One of the biggest thing you will probably be focused on when you get a car loan in Toronto will be the interest rate you will be paying.
This number is the percentage on top of the principal amount that acts as the credit provider’s profit, and can make your monthly repayments significantly higher if you are not careful.
Once you have a loan finalised and locked in, you may be wondering when you might be able to renegotiate a better interest rate on your loan.
There are several things to keep in mind when looking to change your interest rate, so we put together this guide to help you make the most of your monthly repayments.
Try to get the best rate possible to begin with
While this may be easier said than done, trying to ensure you start out with the lowest possible interest rate is the ideal situation.
The interest rate you will be charged on your car loan in Toronto will depend on a number of factors. These will include:
Your credit score
The metric with the biggest impact on your interest rate will undoubtedly be your credit score. Typically, people with better credit scores will get the lowest interest rates, while those with poor credit scores will be given the highest interest rates.
This is because credit providers see anyone with a low credit score as a potential risk for defaulting on the loan, so they make the interest rates higher to try and make the risk worth their while. The downside is that people with bad credit or no credit can be taken advantage of as they can feel like they have no options.
Autoloans.ca is a car loan provider located in Toronto, Ontario that specialises in securing the lowest possible interest rates for people with subprime or no established credit history. We negotiate exclusively with Canada’s leading banks and credit unions and don’t rest until we get your application approved. As your loan will be with a reputable credit provider, your credit score will steadily increase along with your regular, on time payments. A bad credit car loan can be an ideal way to repair credit or build a credit history from scratch.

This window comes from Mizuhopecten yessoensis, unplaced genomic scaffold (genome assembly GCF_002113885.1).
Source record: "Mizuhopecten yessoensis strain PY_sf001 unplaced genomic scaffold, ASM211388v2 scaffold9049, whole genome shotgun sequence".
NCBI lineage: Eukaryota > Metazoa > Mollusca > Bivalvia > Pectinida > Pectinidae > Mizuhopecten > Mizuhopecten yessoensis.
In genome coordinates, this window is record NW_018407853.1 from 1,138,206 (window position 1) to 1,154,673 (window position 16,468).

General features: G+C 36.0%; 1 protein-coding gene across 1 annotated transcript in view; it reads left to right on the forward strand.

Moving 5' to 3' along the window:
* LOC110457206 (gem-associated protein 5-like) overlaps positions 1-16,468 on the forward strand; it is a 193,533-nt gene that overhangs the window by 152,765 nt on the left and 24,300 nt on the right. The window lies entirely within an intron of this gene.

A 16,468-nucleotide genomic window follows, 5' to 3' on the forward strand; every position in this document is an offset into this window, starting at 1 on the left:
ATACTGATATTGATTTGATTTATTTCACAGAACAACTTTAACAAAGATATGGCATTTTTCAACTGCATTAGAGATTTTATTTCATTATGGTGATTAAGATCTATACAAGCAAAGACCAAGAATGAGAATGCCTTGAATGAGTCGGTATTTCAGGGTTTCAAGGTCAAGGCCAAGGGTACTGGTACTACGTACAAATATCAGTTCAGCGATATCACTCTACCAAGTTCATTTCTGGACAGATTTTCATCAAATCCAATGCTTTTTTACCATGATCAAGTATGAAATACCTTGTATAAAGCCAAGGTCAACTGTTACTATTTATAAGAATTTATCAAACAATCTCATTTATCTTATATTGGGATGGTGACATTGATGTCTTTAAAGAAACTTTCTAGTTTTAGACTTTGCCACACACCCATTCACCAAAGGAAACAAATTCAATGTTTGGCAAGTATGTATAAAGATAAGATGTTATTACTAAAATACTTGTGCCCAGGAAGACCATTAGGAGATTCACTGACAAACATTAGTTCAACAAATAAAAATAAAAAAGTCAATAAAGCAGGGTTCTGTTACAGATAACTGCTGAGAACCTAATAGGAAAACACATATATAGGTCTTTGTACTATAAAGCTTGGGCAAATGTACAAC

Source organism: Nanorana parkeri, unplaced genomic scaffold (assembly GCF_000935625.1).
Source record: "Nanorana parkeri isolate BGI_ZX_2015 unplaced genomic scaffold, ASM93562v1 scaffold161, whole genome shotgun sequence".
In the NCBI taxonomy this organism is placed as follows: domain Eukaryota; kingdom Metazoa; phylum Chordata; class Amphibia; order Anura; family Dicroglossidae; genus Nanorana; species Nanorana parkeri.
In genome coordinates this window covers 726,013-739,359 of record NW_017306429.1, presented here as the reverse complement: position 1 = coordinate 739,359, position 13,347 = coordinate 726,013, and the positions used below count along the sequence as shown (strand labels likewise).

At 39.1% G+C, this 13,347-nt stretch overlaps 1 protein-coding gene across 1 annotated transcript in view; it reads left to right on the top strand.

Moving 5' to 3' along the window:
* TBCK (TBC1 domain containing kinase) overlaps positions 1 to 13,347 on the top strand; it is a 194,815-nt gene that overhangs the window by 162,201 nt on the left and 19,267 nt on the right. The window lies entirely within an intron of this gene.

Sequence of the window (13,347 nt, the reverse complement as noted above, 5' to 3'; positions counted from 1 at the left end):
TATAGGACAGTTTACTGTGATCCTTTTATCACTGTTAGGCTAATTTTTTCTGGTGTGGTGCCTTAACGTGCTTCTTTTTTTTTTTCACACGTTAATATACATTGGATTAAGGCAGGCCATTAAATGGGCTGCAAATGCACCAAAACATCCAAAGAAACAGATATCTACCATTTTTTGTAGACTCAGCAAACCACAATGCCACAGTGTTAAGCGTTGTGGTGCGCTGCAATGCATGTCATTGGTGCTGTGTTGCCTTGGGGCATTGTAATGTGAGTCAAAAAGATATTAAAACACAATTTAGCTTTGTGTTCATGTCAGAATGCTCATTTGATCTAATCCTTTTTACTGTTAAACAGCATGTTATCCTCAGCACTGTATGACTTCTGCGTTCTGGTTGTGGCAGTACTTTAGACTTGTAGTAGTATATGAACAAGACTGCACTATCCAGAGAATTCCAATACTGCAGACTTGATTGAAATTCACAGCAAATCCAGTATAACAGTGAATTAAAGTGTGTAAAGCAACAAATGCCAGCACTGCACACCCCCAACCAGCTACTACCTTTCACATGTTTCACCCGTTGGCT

The Type Of Car You Get
Your interest rate can also be impacted by the type of car you are getting on your loan. Some credit providers may see purchasing a sports car as a riskier move and so charge more interest, whereas a more conventional sedan or station wagon may attract a lower interest rate.
The Prime Interest Rate
Essentially all forms of loans will be influenced by the prime interest rate. This is the interest rate set by the Bank of Canada and is used to determine the perceived state of the economy and whether the government would like to limit or stimulate consumer spending. If the rate rises, your interest rate is likely to also rise, whereas if it lowers, you can expect to pay a lower rate when you renegotiate.
The Credit Provider
The interest rate you are able to secure initially will also depend on the type of credit provider you choose to go with. For example, banks are generally considered the safest options with the best reputations, however, they have relatively low appetites for risk and so will like offer an extremely high interest rate for anyone with subprime credit. On the other hand, loan brokers that specialise in bad credit car loans in Toronto will have a network of reputable credit providers they can negotiate with to secure the lowest possible rate, as they have built relationships with these lenders and can put their reputations to work for their clients. Keep your personal financial situation and the type of credit provider you approach front of mind when you look to refinance your loan.